Origin of NameNamed for the mineral gadolinite, which was named for the French chemist Johann Gadolin.
OccurrenceGadolinium is the 40th most abundant element on Earth and the sixth most abundant ofthe rare-earths found in the Earth’s crust (6.4 ppm). Like many other rare-earths, gadoliniumis found in monazite river sand in India and Brazil and the beach sand of Florida as well asin bastnasite ores in southern California. Similar to other rare-earths, gadolinium is recoveredfrom its minerals by the ion-exchange process. It is also produced by nuclear fission in atomicreactors designed to produce electricity.
CharacteristicsGadolinium, unlike most of the rare earths in the dysprosium subgroup, reacts slowlywith water, releasing hydrogen. It is strongly magnetic at low temperatures. Two of its stableisotopes (Gd-155 and Gd-157) have the greatest ability of all natural elements to absorb thermalneutrons to control the fission chain reaction in nuclear reactors. However, few of theseisotopes are found in the ores of gadolinium.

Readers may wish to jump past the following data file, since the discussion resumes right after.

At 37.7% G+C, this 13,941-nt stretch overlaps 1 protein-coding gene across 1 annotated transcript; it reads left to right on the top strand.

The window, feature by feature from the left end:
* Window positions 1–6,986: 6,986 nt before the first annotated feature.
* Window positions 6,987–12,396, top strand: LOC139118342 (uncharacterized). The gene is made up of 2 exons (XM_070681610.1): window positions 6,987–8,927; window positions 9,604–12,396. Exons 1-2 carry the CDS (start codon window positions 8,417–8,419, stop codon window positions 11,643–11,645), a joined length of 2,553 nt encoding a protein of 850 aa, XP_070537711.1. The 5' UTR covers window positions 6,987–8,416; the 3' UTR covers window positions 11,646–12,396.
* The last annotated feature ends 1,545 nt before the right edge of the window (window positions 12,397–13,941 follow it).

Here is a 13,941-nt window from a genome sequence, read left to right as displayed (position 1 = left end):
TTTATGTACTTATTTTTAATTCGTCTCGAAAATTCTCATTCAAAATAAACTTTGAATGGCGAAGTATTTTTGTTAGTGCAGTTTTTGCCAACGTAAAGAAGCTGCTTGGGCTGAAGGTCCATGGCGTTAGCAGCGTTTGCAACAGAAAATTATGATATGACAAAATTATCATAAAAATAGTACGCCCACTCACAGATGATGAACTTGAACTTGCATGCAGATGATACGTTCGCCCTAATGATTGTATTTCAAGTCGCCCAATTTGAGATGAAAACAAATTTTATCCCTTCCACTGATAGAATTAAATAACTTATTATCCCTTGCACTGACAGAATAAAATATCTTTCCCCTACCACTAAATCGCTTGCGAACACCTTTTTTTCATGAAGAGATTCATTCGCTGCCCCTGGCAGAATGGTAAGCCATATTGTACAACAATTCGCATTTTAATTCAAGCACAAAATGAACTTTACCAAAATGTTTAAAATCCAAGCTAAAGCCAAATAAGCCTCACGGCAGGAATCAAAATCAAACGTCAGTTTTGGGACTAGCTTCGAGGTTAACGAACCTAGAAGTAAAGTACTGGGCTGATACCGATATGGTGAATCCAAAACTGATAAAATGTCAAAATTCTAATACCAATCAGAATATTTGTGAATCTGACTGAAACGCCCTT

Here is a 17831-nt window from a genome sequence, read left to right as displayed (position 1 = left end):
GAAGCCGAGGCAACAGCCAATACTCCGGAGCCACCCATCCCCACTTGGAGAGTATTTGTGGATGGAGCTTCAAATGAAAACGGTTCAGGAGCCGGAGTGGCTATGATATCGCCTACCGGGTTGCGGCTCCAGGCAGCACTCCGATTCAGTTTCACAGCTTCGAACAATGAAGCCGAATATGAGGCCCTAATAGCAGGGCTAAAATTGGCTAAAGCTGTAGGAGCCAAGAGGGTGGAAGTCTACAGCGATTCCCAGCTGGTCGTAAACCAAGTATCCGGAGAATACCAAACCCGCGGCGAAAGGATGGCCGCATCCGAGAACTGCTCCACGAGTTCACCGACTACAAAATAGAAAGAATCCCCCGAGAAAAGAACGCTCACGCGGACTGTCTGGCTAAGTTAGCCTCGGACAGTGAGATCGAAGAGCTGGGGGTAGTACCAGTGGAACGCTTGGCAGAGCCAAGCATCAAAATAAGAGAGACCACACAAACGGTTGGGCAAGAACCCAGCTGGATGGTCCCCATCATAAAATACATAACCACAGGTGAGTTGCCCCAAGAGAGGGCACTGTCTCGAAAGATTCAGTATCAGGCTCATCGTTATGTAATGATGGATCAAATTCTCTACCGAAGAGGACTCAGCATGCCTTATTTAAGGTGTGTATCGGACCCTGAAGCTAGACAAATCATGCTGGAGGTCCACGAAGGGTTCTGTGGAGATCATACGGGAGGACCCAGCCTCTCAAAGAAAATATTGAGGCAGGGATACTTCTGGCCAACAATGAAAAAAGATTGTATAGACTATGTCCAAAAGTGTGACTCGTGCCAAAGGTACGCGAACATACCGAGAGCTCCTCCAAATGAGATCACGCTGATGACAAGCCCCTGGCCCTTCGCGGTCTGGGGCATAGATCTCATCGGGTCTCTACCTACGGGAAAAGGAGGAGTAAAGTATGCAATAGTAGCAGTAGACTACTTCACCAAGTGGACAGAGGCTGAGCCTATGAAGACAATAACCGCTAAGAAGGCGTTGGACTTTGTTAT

HistoryGadolinia, the oxide of gadolinium, was separated by Marignac in 1880 and Lecoq de Boisbaudran independently isolated Gadolinium from Mosander’s “yttria” in 1886. The element was named for the mineral gadolinite from which this rare earth was originally obtained. Gadolinium is found in several other minerals, including monazite and bastnasite, which are of commercial importance. With the development of ion-exchange and solvent extraction techniques, the availability and price of gadolinium and the other rare-earth metals have greatly improved. Thirtyone isotopes and isomers of gadolinium are now recognized; seven are stable and occur naturally. The metal can be prepared by the reduction of the anhydrous fluoride with metallic calcium. As with other related rare-earth metals, it is silvery white, has a metallic luster, and is malleable and ductile. At room temperature, gadolinium crystallizes in the hexagonal, close-packed α form. Upon heating to 1235°C, α gadolinium transforms into the β form, which has a body-centered cubic structure. The metal is relatively stable in dry air, but in moist air it tarnishes with the formation of a loosely adhering oxide film which splits off and exposes more surface to oxidation. The metal reacts slowly with water and is soluble in dilute acid. Gadolinium has the highest thermal neutron capture cross-section of any known element (49,000 barns). Natural gadolinium is a mixture of seven isotopes. Two of these, 155Gd and 157Gd, have excellent capture characteristics, but they are present naturally in low concentrations. As a result, gadolinium has a very fast burnout rate and has limited use as a nuclear control rod material. It has been used in making gadolinium yttrium garnets, which have microwave applications. Compounds of gadolinium are used in making phosphors for color TV tubes. The metal has unusual superconductive properties. As little as 1% gadolinium has been found to improve the workability and resistance of iron, chromium, and related alloys to high temperatures and oxidation. Gadolinium ethyl sulfate has extremely low noise characteristics and may find use in duplicating the performance of amplifiers, such as the maser. The metal is ferromagnetic. Gadolinium is unique for its high magnetic moment and for its special Curie temperature (above which ferromagnetism vanishes) lying just at room temperature. This suggests uses as a magnetic component that senses hot and cold. The price of the metal is about $5/g (99.9% purity).